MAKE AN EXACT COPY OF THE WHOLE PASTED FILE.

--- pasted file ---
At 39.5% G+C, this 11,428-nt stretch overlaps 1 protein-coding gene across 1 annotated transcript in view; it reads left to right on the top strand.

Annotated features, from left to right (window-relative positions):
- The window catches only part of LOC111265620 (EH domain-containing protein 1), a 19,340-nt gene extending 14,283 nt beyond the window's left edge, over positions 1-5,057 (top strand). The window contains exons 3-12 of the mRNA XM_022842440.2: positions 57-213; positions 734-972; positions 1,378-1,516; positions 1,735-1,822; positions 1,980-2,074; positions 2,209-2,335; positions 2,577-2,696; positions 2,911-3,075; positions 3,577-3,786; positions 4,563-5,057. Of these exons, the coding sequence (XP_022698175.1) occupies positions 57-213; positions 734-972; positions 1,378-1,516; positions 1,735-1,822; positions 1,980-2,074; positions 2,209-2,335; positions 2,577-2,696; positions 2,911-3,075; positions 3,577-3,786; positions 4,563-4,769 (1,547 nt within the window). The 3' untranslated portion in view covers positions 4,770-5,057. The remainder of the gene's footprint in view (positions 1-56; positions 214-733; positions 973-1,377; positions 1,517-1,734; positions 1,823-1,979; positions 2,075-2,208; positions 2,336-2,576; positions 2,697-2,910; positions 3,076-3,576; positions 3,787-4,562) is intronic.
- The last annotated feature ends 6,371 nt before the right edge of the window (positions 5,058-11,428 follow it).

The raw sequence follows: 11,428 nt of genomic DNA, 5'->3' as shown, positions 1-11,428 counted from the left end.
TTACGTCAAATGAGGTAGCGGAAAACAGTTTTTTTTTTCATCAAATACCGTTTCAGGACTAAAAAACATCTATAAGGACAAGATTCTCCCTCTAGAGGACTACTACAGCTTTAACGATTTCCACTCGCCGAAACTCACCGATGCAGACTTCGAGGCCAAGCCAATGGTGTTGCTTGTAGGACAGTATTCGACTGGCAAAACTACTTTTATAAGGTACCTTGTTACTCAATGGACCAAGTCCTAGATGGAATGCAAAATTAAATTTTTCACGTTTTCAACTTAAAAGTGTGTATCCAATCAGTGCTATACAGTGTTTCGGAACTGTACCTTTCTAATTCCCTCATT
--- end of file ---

At 39.5% G+C, this 11,428-nt stretch overlaps 1 protein-coding gene across 1 annotated transcript in view; it reads left to right on the top strand.

Annotated features, from left to right (window-relative positions):
- The window catches only part of LOC111265620 (EH domain-containing protein 1), a 19,340-nt gene extending 14,283 nt beyond the window's left edge, over positions 1-5,057 (top strand). The window contains exons 3-12 of the mRNA XM_022842440.2: positions 57-213; positions 734-972; positions 1,378-1,516; positions 1,735-1,822; positions 1,980-2,074; positions 2,209-2,335; positions 2,577-2,696; positions 2,911-3,075; positions 3,577-3,786; positions 4,563-5,057. Of these exons, the coding sequence (XP_022698175.1) occupies positions 57-213; positions 734-972; positions 1,378-1,516; positions 1,735-1,822; positions 1,980-2,074; positions 2,209-2,335; positions 2,577-2,696; positions 2,911-3,075; positions 3,577-3,786; positions 4,563-4,769 (1,547 nt within the window). The 3' untranslated portion in view covers positions 4,770-5,057. The remainder of the gene's footprint in view (positions 1-56; positions 214-733; positions 973-1,377; positions 1,517-1,734; positions 1,823-1,979; positions 2,075-2,208; positions 2,336-2,576; positions 2,697-2,910; positions 3,076-3,576; positions 3,787-4,562) is intronic.
- The last annotated feature ends 6,371 nt before the right edge of the window (positions 5,058-11,428 follow it).

The raw sequence follows: 11,428 nt of genomic DNA, 5'->3' as shown, positions 1-11,428 counted from the left end.
TTACGTCAAATGAGGTAGCGGAAAACAGTTTTTTTTTTCATCAAATACCGTTTCAGGACTAAAAAACATCTATAAGGACAAGATTCTCCCTCTAGAGGACTACTACAGCTTTAACGATTTCCACTCGCCGAAACTCACCGATGCAGACTTCGAGGCCAAGCCAATGGTGTTGCTTGTAGGACAGTATTCGACTGGCAAAACTACTTTTATAAGGTACCTTGTTACTCAATGGACCAAGTCCTAGATGGAATGCAAAATTAAATTTTTCACGTTTTCAACTTAAAAGTGTGTATCCAATCAGTGCTATACAGTGTTTCGGAACTGTACCTTTCTAATTCCCTCATT